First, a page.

Having run snapper and kingfish charters in the Hauraki Gulf for many years now, there’s one place that I find particularly special and almost always delivers on the fishing and diving front – Great Barrier Island.

Great Barrier Island is the largest and most seaward of Hauraki Gulf’s islands. The eastern shore of Great Barrier Island faces the ocean with high cliffs and long white surf beaches, while the western side offers sheltered anchorages and calm bays. More than 60% of the island is public land administered by the Department of Conservation.
The native forest is home to numerous walking tracks which lead to natural hot springs, relics of the island’s logging and mining history, and several rare plant and bird species.

Getting there

There are a variety of options available to get out to Great Barrier Island. You can grab a water taxi from Auckland which will take a couple of hours, jump on the car ferry which will be a slower journey, take a scenic 30 minute flight from Auckland airport, or take your own boat over. If you want to take your own vessel, it’s a decent run of 50 nautical miles from Auckland city or 30 miles if departing from Sandspit, so check the weather and be well prepared.

Accommodation and anchorages

If you’re going landbased on the island, there are an abundance of beautiful lodges, bed and breakfasts, backpackers and campgrounds scattered around the island, primarily around the main settlements (Tryphena, Medlands, Claris, Okupu, Whangaparapara, Awana, Okiwi and Port Fitzroy).
The most sheltered anchorages are found along Great Barrier’s western shore, and Port Fitzroy is the favourite for many visiting boaties due to both its shelter from all wind quarters and stunning scenery. I also find Port Fitzroy a very reliable area to catch prime jack mackerel livebaits. In the right conditions, the east coast, normally exposed to oceanic swells, can be a stunning place to anchor for the night – particularly the cove at Arid Island which is a standout experience for many.


Great Barrier caters for all manner of fishing experiences and being a large island, there will be somewhere to fish no matter what the weather’s doing. I’ve only scratched the surface of the fishing potential here, but I can give some general direction. If you’re into slow-jigging and workup action, then look no further than the western side of the island, particularly the area around the Pigeon Rocks and the Broken Islands, which are home to a large gannet colony. In 40-50m of water this area can really fire with big snapper and kingfish. The fishing is great around the year, but the most intense workups I’ve seen here have been through winter.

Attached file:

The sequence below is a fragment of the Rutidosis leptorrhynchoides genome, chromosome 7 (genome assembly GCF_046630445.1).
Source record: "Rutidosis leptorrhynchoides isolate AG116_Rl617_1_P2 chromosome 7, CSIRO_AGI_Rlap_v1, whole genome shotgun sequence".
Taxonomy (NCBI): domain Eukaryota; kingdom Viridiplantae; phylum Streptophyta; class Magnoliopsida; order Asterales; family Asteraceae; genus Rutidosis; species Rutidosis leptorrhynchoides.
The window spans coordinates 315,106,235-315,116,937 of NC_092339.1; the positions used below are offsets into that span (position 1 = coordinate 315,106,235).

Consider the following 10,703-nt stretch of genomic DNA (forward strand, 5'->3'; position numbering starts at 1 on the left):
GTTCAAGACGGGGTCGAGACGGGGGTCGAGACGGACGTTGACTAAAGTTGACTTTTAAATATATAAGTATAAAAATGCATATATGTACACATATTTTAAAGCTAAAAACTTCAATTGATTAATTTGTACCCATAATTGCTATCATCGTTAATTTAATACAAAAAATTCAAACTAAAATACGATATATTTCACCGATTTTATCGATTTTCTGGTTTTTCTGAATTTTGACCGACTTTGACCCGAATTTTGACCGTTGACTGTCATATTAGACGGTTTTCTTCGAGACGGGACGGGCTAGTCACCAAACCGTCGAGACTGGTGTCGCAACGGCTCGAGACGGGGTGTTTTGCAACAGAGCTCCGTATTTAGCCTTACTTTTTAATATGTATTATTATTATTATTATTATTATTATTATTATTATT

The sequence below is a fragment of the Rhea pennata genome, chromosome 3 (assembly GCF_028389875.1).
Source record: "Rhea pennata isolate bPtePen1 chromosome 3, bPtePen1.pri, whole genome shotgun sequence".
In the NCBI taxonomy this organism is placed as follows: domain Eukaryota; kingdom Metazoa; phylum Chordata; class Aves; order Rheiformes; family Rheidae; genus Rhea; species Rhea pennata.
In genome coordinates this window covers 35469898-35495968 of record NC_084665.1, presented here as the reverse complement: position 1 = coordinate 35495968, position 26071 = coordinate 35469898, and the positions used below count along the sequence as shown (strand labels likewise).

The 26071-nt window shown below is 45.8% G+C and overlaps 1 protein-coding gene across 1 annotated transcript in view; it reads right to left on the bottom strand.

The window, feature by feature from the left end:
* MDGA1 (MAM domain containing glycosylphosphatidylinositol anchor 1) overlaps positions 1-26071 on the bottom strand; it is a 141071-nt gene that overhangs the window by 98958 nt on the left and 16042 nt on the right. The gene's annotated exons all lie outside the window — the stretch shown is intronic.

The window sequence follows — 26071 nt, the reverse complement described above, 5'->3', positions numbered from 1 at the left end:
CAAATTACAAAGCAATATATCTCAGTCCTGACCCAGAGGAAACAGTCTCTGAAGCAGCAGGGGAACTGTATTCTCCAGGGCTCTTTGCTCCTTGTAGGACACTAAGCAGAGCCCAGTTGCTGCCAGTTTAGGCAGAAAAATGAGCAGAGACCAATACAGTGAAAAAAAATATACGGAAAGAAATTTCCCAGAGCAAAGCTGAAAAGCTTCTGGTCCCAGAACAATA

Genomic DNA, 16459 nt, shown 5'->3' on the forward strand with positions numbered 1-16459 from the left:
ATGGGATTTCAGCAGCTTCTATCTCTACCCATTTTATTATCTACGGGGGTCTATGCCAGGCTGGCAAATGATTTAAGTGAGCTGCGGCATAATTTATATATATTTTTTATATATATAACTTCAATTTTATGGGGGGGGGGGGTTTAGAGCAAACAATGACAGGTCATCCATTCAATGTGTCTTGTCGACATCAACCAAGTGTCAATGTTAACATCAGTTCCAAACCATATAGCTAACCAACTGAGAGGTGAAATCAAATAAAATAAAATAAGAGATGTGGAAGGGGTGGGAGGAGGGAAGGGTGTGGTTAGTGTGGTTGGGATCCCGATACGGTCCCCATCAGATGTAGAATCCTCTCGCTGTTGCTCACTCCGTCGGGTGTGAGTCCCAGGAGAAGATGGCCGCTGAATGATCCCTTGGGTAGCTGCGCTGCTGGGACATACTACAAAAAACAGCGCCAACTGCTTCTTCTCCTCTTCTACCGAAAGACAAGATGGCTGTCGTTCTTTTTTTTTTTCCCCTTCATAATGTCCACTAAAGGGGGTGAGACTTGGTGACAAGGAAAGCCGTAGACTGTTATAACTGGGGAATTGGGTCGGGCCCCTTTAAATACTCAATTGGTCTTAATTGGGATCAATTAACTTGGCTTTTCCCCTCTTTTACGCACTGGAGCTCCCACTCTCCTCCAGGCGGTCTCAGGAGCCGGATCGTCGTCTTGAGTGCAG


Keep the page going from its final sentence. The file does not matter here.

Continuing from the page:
The northern and eastern coastline provide mile after mile of prime moocher snapper territory for soft-baiting or stray-lining close to the rocks and reefs. Kingfish regularly cruise this same territory, so having a livebait or topwater set ready to go for when his majesty turns up can pay dividends. If your main focus is kingfish, target the exposed reefs, headlands and pinnacles around the island. Spots worth mentioning include Cape Barrier, Motuhaku Island, Miner’s Head, the Needles and the pinnacles around Arid Island.
If you’re really lucky, you will sometimes encounter schools of kingfish working pilchards or mackerel right against the island’s western shore. Look for gannets bombing into the shallows and get ready for some crazy stickbait action!

For the more adventurous fishos, hapuka and tarakihi can be found around the deeper foul northeast of Arid Island, and in the warmer months striped and blue marlin are regularly encountered to the north and east of the island – a hotspot being the 155 which you’ll find easily on the chart. Further afield there are a number of very productive swordfish locations closely guarded by those in the know! By all accounts, the landbased fishing on the island can be very productive for both snapper and kingfish, although I’ve never tried myself. The popular spots are Cape Barrier, Medlands, Awana and Whangapoua.


The crystal-clear waters around Great Barrier make it a diver’s paradise. Scallops can be found in Tryphena, Blind Bay, Port Abercrombie and various other sandy locations on the island’s western side. The beds have been in reasonable condition over the last couple of seasons. Both red and packhorse crayfish can be encountered right around the island and in surprisingly shallow water. As a general rule of thumb: the more remote the location, the
more bugs you’ll find. Legal paua can also be found in certain spots on the eastern coast around the boulder falls.
So, there you have a very quick rundown on Great Barrier Island. I truly recommend experiencing the place for yourself – you will not regret it!

Article by:            Nick Jones